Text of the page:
pleased to be providing an independent view of what is happening here on
the ground in Afghanistan, and we're trying to maintain a clear view,
uncluttered by expectations of actions that may or may not happen. I'll
pass along greetings to him. We just happened to be talking about the
Lions today and what a sorry state they've gotten themselves into, but at
least you have the Michigan Wolverines to keep you cheered.
Andrew Maykuth e-mail from Afganistan
This is Pulitzer material. What a fabulous and insider report on life in Afghanistan. I have given my paper to dozens of friends to read. This is what reporting is all about. Congratulations on a job well done.
am now so much more informed. Reminds me of reading Ken Follett’s
"Lay Down with Lions".
I loved your piece.
Thanks for your nice compliments. It's a real boost to get such a warm response from a reader. Ultimately what drives most of us in this business is not the quest for prizes, but the sense that we're contributing to a greater understanding of the world, not to make people think like ourselves but to help them arrive at their own conclusions.
a little homespun philosophy of democracy for you.
All the best,
Andrew, and may God bless you for your courage. Very
interesting article, indeed. I am going to encourage all of my friends to
follow this series. In fact, I will copy and email it to many of them.But
I do have one question. When you are paying those exorbitant prices in
American dollars, aren't you concerned that those dollars are being
funneled to the terrorists and spent in the U.S. against the U.S.?
for your note. The money we're spending on vehicles, translators,
accommodations and sustenance is going mostly to members and supporters of
the Northern Alliance, the coalition of forces that is fighting the
Taliban. I'm pretty sure some of it is going directly into the Alliance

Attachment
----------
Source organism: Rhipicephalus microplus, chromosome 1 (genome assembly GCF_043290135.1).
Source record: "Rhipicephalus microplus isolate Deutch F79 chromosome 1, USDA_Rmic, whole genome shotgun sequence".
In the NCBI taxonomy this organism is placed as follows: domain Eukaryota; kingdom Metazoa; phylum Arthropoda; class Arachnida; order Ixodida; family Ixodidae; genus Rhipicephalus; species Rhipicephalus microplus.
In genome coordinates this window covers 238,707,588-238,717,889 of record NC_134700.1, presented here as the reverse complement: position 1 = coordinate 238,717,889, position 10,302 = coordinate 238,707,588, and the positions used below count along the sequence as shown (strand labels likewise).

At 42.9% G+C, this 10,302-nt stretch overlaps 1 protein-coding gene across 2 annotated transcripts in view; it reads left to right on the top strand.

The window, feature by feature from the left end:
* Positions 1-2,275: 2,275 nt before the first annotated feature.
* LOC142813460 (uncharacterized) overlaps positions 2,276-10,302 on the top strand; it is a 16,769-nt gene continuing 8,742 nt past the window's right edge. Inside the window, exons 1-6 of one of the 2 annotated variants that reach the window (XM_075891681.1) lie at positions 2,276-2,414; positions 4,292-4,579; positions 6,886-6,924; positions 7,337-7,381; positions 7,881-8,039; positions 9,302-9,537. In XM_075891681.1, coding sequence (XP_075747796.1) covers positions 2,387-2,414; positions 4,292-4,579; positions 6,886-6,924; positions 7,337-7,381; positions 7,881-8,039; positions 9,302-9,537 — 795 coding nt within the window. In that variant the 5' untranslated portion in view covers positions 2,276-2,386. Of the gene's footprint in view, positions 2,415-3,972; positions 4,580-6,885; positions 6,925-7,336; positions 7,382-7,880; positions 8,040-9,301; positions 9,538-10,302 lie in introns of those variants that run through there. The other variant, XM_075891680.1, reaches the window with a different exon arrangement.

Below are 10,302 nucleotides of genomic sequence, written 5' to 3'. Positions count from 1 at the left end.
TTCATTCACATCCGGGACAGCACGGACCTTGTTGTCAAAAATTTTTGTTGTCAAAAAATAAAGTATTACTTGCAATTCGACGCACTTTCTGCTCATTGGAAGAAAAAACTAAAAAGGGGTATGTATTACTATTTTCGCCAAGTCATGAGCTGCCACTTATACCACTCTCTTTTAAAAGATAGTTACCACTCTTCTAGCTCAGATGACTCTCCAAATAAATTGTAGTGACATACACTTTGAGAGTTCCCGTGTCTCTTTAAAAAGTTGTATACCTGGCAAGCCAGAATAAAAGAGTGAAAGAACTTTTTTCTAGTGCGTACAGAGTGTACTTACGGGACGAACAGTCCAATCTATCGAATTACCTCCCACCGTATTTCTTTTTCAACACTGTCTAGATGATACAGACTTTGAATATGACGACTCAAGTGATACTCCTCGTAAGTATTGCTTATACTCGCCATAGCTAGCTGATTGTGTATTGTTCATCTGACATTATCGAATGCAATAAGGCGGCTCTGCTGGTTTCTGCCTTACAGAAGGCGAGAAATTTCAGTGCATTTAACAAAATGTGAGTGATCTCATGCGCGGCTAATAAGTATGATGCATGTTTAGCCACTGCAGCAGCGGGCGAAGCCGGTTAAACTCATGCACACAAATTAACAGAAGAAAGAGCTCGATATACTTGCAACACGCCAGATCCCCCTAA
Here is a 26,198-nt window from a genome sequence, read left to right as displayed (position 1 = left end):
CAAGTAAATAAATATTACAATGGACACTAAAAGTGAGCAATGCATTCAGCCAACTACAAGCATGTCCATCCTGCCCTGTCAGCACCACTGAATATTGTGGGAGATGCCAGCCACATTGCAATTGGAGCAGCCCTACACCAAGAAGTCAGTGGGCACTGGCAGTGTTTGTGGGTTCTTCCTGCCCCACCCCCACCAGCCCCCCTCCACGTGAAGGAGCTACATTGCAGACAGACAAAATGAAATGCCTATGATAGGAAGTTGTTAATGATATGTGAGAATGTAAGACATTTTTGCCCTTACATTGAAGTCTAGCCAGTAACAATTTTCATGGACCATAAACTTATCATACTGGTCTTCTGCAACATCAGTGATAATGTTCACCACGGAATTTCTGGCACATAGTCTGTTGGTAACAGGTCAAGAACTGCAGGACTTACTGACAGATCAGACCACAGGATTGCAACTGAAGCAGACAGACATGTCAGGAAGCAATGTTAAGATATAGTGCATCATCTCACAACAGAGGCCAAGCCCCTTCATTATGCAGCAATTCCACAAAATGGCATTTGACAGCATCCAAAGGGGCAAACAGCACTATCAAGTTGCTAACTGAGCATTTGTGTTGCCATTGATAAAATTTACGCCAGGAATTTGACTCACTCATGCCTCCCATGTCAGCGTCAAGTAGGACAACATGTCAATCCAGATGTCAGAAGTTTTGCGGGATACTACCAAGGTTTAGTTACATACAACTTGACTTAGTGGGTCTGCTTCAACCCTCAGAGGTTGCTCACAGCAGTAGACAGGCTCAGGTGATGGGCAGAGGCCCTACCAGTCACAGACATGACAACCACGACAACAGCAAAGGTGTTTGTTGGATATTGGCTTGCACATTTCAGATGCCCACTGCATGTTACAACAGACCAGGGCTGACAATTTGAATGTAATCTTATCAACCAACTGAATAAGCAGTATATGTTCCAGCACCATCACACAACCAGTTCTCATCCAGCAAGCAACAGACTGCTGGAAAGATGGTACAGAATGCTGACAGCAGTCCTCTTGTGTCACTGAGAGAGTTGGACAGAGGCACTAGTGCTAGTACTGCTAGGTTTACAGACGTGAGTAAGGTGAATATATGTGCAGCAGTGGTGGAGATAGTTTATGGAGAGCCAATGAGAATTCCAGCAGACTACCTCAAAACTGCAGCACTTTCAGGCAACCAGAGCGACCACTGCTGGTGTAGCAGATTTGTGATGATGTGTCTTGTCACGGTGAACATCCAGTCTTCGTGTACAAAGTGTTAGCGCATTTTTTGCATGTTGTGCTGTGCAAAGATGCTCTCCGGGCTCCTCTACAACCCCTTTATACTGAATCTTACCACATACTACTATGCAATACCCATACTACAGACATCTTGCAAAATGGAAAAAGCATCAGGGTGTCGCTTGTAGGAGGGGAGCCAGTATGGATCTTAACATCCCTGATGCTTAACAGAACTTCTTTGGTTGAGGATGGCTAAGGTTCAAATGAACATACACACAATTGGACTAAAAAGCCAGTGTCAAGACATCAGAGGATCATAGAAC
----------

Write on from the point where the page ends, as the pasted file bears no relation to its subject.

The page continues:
war machine, but they're opposed to the people who are suspected of
mounting the terrorist attacks in the United States. They're not the ones
responsible for the terrorist attacks against the West.
trust Andrew Maykuth's article in Thursday's Magazine Section will become
a continuing series. It reflects the real strength of on-location print
reporting over TV. I, frankly had become so sick of watching stock footage
of F16s launching from carrier decks and night vision squibs of some
reporter (the whispering Brit?) reporting from some rooftop with bombs
exploding far away in the background, that I've been scouring the media
for, any, local insights as to what is really going on.
article, unfettered by DOD or supervisory restrictions, provides that
insight. It reflects why true journalists have chosen their profession. I
appreciate the Inquirer's efforts and trust in will become an extensive
questions for future articles:
again, please add my name to those thanking Andrew Maykuth for his
insights and the physical hardships he must be enduring.
for your note and your compliments about our reports from Afghanistan. And
thanks also for the story suggestions. We hope to shed some light on
conditions in Afghanistan as the story develops. We're planning stories in
the next few days about the political environment in a potential post-Taliban
Afghanistan and about the attitudes of people in opposition Northern
Alliance towards the United States.
- I loved the vivid portrait of the trip into Afghanistan. Keep them
for taking time to write the note. We'll try to keep you supplied
stories from this place. There's no shortage of tales.